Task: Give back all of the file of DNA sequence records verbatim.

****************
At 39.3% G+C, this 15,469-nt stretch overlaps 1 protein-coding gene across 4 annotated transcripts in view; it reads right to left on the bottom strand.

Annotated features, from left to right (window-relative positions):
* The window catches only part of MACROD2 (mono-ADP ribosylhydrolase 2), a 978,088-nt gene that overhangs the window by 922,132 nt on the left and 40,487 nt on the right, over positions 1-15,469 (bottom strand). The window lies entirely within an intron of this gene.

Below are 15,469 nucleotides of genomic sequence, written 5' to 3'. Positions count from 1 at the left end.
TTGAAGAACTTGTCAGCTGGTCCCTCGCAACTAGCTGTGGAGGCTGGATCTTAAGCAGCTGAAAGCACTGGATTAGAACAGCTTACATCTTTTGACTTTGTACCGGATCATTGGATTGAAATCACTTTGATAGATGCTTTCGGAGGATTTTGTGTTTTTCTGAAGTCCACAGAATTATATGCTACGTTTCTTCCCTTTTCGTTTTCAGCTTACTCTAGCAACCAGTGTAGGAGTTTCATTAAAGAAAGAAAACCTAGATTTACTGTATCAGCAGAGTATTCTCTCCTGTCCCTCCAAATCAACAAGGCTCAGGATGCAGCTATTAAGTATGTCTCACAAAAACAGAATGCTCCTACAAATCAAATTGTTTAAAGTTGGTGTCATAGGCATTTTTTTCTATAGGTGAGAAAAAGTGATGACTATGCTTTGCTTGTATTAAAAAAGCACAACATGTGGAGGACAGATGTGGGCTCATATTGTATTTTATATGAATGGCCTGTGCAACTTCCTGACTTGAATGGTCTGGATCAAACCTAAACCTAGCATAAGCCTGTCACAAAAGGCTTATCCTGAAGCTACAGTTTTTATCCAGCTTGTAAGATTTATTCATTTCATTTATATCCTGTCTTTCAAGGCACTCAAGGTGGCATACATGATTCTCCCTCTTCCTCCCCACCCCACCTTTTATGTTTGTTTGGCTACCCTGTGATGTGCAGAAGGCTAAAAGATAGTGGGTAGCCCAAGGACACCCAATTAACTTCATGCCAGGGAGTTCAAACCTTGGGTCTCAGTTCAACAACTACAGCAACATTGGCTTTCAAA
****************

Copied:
At 39.3% G+C, this 15,469-nt stretch overlaps 1 protein-coding gene across 4 annotated transcripts in view; it reads right to left on the bottom strand.

Annotated features, from left to right (window-relative positions):
* The window catches only part of MACROD2 (mono-ADP ribosylhydrolase 2), a 978,088-nt gene that overhangs the window by 922,132 nt on the left and 40,487 nt on the right, over positions 1-15,469 (bottom strand). The window lies entirely within an intron of this gene.

Below are 15,469 nucleotides of genomic sequence, written 5' to 3'. Positions count from 1 at the left end.
TTGAAGAACTTGTCAGCTGGTCCCTCGCAACTAGCTGTGGAGGCTGGATCTTAAGCAGCTGAAAGCACTGGATTAGAACAGCTTACATCTTTTGACTTTGTACCGGATCATTGGATTGAAATCACTTTGATAGATGCTTTCGGAGGATTTTGTGTTTTTCTGAAGTCCACAGAATTATATGCTACGTTTCTTCCCTTTTCGTTTTCAGCTTACTCTAGCAACCAGTGTAGGAGTTTCATTAAAGAAAGAAAACCTAGATTTACTGTATCAGCAGAGTATTCTCTCCTGTCCCTCCAAATCAACAAGGCTCAGGATGCAGCTATTAAGTATGTCTCACAAAAACAGAATGCTCCTACAAATCAAATTGTTTAAAGTTGGTGTCATAGGCATTTTTTTCTATAGGTGAGAAAAAGTGATGACTATGCTTTGCTTGTATTAAAAAAGCACAACATGTGGAGGACAGATGTGGGCTCATATTGTATTTTATATGAATGGCCTGTGCAACTTCCTGACTTGAATGGTCTGGATCAAACCTAAACCTAGCATAAGCCTGTCACAAAAGGCTTATCCTGAAGCTACAGTTTTTATCCAGCTTGTAAGATTTATTCATTTCATTTATATCCTGTCTTTCAAGGCACTCAAGGTGGCATACATGATTCTCCCTCTTCCTCCCCACCCCACCTTTTATGTTTGTTTGGCTACCCTGTGATGTGCAGAAGGCTAAAAGATAGTGGGTAGCCCAAGGACACCCAATTAACTTCATGCCAGGGAGTTCAAACCTTGGGTCTCAGTTCAACAACTACAGCAACATTGGCTTTCAAA